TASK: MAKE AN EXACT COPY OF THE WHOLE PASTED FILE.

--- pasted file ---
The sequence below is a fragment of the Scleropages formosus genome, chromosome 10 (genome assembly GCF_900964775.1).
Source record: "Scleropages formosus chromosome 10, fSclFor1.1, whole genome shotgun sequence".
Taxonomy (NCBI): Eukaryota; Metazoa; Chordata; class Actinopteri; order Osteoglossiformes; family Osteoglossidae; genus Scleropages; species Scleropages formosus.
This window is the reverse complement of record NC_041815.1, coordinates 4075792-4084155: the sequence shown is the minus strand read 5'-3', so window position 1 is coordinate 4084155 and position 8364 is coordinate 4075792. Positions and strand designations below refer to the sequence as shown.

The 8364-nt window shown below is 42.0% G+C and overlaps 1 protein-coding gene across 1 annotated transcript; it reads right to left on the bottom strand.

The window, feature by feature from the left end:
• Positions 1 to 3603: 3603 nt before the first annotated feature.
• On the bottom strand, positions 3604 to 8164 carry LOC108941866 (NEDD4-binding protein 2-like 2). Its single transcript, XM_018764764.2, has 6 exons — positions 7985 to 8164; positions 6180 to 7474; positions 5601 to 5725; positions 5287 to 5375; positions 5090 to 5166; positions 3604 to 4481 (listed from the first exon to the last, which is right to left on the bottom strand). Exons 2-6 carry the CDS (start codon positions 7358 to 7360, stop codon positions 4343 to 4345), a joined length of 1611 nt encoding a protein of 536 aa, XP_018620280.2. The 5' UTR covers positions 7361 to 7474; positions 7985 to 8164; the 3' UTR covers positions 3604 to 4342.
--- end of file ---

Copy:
The sequence below is a fragment of the Scleropages formosus genome, chromosome 10 (genome assembly GCF_900964775.1).
Source record: "Scleropages formosus chromosome 10, fSclFor1.1, whole genome shotgun sequence".
Taxonomy (NCBI): Eukaryota; Metazoa; Chordata; class Actinopteri; order Osteoglossiformes; family Osteoglossidae; genus Scleropages; species Scleropages formosus.
This window is the reverse complement of record NC_041815.1, coordinates 4075792-4084155: the sequence shown is the minus strand read 5'-3', so window position 1 is coordinate 4084155 and position 8364 is coordinate 4075792. Positions and strand designations below refer to the sequence as shown.

The 8364-nt window shown below is 42.0% G+C and overlaps 1 protein-coding gene across 1 annotated transcript; it reads right to left on the bottom strand.

The window, feature by feature from the left end:
• Positions 1 to 3603: 3603 nt before the first annotated feature.
• On the bottom strand, positions 3604 to 8164 carry LOC108941866 (NEDD4-binding protein 2-like 2). Its single transcript, XM_018764764.2, has 6 exons — positions 7985 to 8164; positions 6180 to 7474; positions 5601 to 5725; positions 5287 to 5375; positions 5090 to 5166; positions 3604 to 4481 (listed from the first exon to the last, which is right to left on the bottom strand). Exons 2-6 carry the CDS (start codon positions 7358 to 7360, stop codon positions 4343 to 4345), a joined length of 1611 nt encoding a protein of 536 aa, XP_018620280.2. The 5' UTR covers positions 7361 to 7474; positions 7985 to 8164; the 3' UTR covers positions 3604 to 4342.